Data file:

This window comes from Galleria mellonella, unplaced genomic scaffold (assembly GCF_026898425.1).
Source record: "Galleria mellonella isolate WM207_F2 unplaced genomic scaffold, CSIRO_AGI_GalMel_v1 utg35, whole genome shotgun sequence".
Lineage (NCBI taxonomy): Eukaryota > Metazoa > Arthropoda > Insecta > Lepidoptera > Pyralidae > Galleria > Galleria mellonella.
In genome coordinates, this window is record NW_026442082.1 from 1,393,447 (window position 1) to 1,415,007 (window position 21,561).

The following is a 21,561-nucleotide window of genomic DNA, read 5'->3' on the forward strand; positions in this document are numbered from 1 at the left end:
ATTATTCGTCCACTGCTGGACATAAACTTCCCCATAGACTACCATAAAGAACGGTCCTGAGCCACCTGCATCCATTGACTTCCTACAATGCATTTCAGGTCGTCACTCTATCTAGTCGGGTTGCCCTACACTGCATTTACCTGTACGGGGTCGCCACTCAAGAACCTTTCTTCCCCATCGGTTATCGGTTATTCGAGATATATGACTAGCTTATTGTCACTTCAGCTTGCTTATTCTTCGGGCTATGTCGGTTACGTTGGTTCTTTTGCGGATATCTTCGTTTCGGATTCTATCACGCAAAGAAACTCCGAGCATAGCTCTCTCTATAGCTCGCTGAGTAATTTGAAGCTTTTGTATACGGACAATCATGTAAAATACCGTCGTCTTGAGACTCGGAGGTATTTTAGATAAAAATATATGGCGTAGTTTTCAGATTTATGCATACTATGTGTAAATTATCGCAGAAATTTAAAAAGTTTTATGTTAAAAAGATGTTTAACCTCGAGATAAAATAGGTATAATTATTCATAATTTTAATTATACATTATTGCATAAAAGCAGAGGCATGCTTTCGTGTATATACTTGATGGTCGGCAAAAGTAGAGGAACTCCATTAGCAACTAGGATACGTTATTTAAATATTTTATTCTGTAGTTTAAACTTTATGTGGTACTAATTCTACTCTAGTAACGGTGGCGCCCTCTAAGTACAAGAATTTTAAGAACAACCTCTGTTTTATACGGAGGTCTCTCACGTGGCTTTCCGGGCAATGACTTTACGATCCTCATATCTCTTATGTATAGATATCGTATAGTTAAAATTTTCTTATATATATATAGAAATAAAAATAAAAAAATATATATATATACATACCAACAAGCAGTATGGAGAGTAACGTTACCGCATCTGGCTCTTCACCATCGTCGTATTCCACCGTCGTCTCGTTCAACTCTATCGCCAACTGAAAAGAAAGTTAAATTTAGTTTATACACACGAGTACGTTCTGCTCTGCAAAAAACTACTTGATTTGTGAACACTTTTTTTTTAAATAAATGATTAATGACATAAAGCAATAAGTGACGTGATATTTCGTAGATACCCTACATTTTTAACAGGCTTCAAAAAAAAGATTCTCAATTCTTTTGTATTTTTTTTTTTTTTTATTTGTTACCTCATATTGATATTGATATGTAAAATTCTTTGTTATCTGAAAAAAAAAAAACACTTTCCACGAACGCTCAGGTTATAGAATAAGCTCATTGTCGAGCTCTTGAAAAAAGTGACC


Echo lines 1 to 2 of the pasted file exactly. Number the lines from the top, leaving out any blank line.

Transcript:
This window comes from Galleria mellonella, unplaced genomic scaffold (assembly GCF_026898425.1).
Source record: "Galleria mellonella isolate WM207_F2 unplaced genomic scaffold, CSIRO_AGI_GalMel_v1 utg35, whole genome shotgun sequence".